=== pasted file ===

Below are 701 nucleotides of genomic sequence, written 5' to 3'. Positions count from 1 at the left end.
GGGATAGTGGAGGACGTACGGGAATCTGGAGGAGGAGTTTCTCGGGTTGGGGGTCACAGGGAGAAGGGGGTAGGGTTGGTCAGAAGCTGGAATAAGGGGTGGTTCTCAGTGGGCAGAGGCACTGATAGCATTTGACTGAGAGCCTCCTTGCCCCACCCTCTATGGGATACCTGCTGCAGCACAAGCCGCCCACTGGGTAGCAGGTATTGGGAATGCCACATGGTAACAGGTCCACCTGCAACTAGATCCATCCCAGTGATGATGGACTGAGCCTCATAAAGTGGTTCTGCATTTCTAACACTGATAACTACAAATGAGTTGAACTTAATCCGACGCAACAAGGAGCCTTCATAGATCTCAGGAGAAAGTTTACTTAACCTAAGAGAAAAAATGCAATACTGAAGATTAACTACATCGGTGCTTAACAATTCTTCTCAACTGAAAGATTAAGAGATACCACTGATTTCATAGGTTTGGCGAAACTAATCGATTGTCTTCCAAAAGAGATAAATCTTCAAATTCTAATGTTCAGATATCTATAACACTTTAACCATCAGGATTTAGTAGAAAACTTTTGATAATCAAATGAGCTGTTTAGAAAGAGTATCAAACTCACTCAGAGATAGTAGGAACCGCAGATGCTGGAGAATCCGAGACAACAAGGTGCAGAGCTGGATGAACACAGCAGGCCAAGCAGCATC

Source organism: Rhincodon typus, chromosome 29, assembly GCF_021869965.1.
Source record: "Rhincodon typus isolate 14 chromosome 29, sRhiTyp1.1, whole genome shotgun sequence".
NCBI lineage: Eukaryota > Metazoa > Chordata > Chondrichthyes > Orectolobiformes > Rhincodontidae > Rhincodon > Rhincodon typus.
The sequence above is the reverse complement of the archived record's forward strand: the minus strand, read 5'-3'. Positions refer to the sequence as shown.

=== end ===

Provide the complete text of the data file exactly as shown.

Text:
Below are 701 nucleotides of genomic sequence, written 5' to 3'. Positions count from 1 at the left end.
GGGATAGTGGAGGACGTACGGGAATCTGGAGGAGGAGTTTCTCGGGTTGGGGGTCACAGGGAGAAGGGGGTAGGGTTGGTCAGAAGCTGGAATAAGGGGTGGTTCTCAGTGGGCAGAGGCACTGATAGCATTTGACTGAGAGCCTCCTTGCCCCACCCTCTATGGGATACCTGCTGCAGCACAAGCCGCCCACTGGGTAGCAGGTATTGGGAATGCCACATGGTAACAGGTCCACCTGCAACTAGATCCATCCCAGTGATGATGGACTGAGCCTCATAAAGTGGTTCTGCATTTCTAACACTGATAACTACAAATGAGTTGAACTTAATCCGACGCAACAAGGAGCCTTCATAGATCTCAGGAGAAAGTTTACTTAACCTAAGAGAAAAAATGCAATACTGAAGATTAACTACATCGGTGCTTAACAATTCTTCTCAACTGAAAGATTAAGAGATACCACTGATTTCATAGGTTTGGCGAAACTAATCGATTGTCTTCCAAAAGAGATAAATCTTCAAATTCTAATGTTCAGATATCTATAACACTTTAACCATCAGGATTTAGTAGAAAACTTTTGATAATCAAATGAGCTGTTTAGAAAGAGTATCAAACTCACTCAGAGATAGTAGGAACCGCAGATGCTGGAGAATCCGAGACAACAAGGTGCAGAGCTGGATGAACACAGCAGGCCAAGCAGCATC

Source organism: Rhincodon typus, chromosome 29, assembly GCF_021869965.1.
Source record: "Rhincodon typus isolate 14 chromosome 29, sRhiTyp1.1, whole genome shotgun sequence".
NCBI lineage: Eukaryota > Metazoa > Chordata > Chondrichthyes > Orectolobiformes > Rhincodontidae > Rhincodon > Rhincodon typus.
The sequence above is the reverse complement of the archived record's forward strand: the minus strand, read 5'-3'. Positions refer to the sequence as shown.